Walking is good for the body and soul. It’s also good for the mind, especially when the walk is part of a massive effort to raise awareness and funds to battle the mind-destroying disease, Alzheimer’s.
As part of the company’s commitment to healthy bodies and minds, UnitedHealthcare is committing $100,000 to the Walk to End Alzheimer’s in 34 communities across Texas. UnitedHealthcare is the first statewide sponsor of the Alzheimer’s Association’s largest annual event series.
“The Walk to End Alzheimer’s is an important part of the Alzheimer’s Association’s efforts to support research for a disease for which there is no known cure or treatment,” said Don Langer, president & CEO of UnitedHealthcare Community Plan of Texas.
For UnitedHealthcare, however, the commitment to end Alzheimer’s is more than just monetary; it is personal.
Mr. Langer, for example, serves as chairman of the 2015 Houston Walk to End Alzheimer’s. Other UHC employees are engaged as volunteers at local walk events across the state and nation and as members of The UnitedHealth Group National Walk Team. The Walk Team, which includes employees and volunteers from UnitedHealth Group, UnitedHealthcare and Optum, has provided more than 600 walkers in 78 walks across the nation, to date.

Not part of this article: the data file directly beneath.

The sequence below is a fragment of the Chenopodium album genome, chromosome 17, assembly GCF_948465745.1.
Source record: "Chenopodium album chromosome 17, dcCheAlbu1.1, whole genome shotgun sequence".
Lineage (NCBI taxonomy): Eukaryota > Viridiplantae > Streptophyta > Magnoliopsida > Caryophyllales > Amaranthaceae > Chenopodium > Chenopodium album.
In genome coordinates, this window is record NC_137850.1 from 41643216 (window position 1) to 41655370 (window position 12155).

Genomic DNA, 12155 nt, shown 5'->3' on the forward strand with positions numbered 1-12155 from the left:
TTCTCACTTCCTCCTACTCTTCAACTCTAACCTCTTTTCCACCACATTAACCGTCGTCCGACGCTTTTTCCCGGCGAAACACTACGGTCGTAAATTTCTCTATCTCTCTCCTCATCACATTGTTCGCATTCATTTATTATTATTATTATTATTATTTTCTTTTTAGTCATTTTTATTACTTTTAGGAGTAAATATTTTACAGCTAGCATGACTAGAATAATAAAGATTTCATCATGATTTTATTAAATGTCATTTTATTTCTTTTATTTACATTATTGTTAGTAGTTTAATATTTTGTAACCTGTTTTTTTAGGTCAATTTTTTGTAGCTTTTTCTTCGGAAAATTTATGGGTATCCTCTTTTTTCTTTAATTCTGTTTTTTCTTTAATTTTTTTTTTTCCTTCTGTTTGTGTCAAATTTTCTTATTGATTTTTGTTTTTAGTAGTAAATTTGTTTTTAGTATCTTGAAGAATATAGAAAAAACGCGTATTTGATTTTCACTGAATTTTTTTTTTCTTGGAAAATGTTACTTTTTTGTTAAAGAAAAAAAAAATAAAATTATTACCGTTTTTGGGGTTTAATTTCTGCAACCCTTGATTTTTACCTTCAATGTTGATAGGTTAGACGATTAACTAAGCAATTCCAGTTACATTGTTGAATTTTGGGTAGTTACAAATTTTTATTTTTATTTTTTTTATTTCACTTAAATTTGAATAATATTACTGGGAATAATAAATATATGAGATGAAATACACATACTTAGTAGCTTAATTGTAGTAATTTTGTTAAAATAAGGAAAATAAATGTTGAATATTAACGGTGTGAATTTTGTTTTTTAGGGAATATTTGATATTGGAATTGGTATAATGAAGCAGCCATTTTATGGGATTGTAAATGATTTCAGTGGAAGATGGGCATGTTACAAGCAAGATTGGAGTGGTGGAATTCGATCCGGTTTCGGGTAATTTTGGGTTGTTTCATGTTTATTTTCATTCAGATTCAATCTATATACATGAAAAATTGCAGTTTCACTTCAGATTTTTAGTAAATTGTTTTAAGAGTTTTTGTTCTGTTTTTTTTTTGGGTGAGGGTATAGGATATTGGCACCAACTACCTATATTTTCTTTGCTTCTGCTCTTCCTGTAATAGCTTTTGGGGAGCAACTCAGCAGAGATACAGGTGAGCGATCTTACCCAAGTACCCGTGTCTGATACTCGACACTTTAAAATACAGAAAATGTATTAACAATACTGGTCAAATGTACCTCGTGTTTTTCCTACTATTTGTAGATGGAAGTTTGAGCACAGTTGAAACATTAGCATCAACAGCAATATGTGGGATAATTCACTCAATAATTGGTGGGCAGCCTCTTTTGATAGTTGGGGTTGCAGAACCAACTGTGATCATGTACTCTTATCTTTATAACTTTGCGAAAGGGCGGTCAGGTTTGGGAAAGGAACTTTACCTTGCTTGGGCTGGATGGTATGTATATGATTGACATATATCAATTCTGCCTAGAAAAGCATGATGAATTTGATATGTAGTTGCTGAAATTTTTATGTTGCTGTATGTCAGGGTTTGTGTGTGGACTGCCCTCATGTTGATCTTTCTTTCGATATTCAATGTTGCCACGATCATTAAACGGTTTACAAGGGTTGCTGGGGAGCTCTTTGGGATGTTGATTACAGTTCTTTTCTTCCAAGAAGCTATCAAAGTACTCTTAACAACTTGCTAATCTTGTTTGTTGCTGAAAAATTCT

Walk to End Alzheimer’s participants in Dallas, Austin, Fort Worth, Brownsville, Temple and Houston will be greeted by Dr. Health E. Hound, the ever-popular UnitedHealthcare Community Plan mascot who inspires kids to stay fit and healthy. UnitedHealthcare Community Plan will also have information booths at each walk.
Alzheimer’s is the sixth leading cause of death in the United States, yet there is no known medicine or treatment that can prevent or cure the disease. More than five million Americans have Alzheimer’s disease, affecting more than 15 million family members, friends and caregivers, many of whom may be members of UnitedHealthcare. Which is one of the reasons why UnitedHealthcare has stepped up in Texas to support the Alzheimer’s Association’s effort to find new treatments, preventions, and ultimately, a cure for the disease.